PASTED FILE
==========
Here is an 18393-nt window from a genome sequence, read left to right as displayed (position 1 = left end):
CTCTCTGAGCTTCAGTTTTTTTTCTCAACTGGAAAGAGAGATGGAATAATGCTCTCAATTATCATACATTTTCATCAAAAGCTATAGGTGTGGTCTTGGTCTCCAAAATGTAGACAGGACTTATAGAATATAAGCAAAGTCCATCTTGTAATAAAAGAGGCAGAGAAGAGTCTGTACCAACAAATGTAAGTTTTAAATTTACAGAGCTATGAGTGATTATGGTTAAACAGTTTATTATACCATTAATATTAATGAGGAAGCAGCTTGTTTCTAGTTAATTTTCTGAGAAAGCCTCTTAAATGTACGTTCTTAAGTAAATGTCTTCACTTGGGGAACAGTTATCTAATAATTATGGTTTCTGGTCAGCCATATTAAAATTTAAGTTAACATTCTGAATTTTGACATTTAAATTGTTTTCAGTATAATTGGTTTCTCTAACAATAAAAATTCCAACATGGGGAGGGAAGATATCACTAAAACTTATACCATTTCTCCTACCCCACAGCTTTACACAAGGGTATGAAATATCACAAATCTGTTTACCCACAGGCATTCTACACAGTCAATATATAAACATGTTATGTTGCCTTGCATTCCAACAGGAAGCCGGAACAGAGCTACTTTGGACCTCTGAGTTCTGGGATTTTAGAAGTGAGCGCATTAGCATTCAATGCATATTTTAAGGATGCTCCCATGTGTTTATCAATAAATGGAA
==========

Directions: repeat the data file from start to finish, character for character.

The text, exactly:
Here is an 18393-nt window from a genome sequence, read left to right as displayed (position 1 = left end):
CTCTCTGAGCTTCAGTTTTTTTTCTCAACTGGAAAGAGAGATGGAATAATGCTCTCAATTATCATACATTTTCATCAAAAGCTATAGGTGTGGTCTTGGTCTCCAAAATGTAGACAGGACTTATAGAATATAAGCAAAGTCCATCTTGTAATAAAAGAGGCAGAGAAGAGTCTGTACCAACAAATGTAAGTTTTAAATTTACAGAGCTATGAGTGATTATGGTTAAACAGTTTATTATACCATTAATATTAATGAGGAAGCAGCTTGTTTCTAGTTAATTTTCTGAGAAAGCCTCTTAAATGTACGTTCTTAAGTAAATGTCTTCACTTGGGGAACAGTTATCTAATAATTATGGTTTCTGGTCAGCCATATTAAAATTTAAGTTAACATTCTGAATTTTGACATTTAAATTGTTTTCAGTATAATTGGTTTCTCTAACAATAAAAATTCCAACATGGGGAGGGAAGATATCACTAAAACTTATACCATTTCTCCTACCCCACAGCTTTACACAAGGGTATGAAATATCACAAATCTGTTTACCCACAGGCATTCTACACAGTCAATATATAAACATGTTATGTTGCCTTGCATTCCAACAGGAAGCCGGAACAGAGCTACTTTGGACCTCTGAGTTCTGGGATTTTAGAAGTGAGCGCATTAGCATTCAATGCATATTTTAAGGATGCTCCCATGTGTTTATCAATAAATGGAA